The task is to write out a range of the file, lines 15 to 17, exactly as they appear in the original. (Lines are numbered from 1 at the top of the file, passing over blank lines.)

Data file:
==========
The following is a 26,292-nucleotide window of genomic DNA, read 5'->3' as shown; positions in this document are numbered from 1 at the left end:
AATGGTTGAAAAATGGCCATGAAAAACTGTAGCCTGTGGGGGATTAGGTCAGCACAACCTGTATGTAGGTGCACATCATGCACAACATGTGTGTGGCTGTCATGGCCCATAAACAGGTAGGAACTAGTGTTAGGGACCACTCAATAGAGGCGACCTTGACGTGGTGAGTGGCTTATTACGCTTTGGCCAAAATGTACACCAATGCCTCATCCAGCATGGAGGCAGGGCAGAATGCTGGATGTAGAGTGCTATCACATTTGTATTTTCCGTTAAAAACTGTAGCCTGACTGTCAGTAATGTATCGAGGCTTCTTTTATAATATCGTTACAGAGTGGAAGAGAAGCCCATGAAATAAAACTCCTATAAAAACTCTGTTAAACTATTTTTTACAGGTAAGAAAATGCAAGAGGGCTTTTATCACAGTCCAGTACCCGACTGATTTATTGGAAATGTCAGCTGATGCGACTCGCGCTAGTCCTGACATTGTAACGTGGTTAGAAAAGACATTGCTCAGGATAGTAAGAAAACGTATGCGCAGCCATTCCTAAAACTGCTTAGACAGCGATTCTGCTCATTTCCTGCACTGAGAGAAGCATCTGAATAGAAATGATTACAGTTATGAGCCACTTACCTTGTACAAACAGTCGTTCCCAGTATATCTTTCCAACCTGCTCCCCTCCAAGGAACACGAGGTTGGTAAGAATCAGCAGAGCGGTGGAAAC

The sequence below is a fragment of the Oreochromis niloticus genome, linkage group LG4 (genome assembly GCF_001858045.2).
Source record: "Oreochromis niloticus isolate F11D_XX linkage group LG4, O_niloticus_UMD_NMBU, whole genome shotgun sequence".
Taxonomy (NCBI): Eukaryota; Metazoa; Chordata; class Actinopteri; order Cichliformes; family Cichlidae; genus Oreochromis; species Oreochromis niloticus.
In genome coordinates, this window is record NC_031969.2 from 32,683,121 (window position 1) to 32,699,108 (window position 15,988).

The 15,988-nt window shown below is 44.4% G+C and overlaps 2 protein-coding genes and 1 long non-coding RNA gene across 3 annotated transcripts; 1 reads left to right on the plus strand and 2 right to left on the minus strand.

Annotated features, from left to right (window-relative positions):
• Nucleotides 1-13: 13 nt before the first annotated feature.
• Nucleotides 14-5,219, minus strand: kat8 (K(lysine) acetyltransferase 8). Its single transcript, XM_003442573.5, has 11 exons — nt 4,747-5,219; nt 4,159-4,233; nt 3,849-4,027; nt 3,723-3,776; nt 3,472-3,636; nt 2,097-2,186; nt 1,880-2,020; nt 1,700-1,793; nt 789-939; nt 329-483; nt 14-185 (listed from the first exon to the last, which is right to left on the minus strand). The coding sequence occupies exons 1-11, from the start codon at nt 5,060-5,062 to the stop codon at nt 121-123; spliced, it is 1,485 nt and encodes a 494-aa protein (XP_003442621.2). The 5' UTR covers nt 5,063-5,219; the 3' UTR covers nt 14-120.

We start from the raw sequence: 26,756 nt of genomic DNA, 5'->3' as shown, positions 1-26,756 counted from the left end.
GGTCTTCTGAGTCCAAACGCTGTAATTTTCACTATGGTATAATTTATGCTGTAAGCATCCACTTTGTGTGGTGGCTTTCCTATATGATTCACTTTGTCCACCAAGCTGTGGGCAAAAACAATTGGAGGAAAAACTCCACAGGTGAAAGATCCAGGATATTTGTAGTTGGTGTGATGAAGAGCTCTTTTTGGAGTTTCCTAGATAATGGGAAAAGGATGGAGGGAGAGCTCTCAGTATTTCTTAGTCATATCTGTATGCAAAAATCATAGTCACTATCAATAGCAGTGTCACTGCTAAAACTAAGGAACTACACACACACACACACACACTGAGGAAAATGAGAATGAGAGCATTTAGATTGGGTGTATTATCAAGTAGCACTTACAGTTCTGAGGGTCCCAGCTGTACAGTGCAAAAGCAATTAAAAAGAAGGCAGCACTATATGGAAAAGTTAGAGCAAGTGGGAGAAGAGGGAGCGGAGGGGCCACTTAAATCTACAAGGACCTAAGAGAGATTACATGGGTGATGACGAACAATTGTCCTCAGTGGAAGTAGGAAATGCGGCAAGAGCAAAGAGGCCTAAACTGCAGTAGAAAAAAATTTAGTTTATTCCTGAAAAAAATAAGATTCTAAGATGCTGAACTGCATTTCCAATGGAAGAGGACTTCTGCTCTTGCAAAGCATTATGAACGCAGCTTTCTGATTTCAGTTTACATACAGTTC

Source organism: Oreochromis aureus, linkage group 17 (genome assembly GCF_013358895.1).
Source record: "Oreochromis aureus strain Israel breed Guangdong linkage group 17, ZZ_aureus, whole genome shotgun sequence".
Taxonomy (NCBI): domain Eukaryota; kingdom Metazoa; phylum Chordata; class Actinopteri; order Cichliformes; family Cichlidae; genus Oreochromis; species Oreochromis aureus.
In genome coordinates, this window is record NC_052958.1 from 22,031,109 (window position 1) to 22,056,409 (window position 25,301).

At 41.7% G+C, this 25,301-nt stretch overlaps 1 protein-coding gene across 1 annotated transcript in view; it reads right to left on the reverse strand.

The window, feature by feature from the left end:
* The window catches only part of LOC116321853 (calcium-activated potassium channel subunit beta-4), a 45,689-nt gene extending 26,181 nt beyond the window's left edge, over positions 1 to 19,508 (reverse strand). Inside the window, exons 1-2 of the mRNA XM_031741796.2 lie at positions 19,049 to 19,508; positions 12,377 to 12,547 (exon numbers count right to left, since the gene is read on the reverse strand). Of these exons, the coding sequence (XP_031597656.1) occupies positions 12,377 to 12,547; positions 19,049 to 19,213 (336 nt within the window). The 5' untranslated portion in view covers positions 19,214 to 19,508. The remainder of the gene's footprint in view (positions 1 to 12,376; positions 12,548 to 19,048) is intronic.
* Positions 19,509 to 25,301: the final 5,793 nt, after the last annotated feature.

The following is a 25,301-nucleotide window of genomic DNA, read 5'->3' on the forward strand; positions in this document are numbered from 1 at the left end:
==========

Taxonomy (NCBI): domain Eukaryota; kingdom Metazoa; phylum Chordata; class Actinopteri; order Cichliformes; family Cichlidae; genus Oreochromis; species Oreochromis aureus.
In genome coordinates, this window is record NC_052958.1 from 22,031,109 (window position 1) to 22,056,409 (window position 25,301).

At 41.7% G+C, this 25,301-nt stretch overlaps 1 protein-coding gene across 1 annotated transcript in view; it reads right to left on the reverse strand.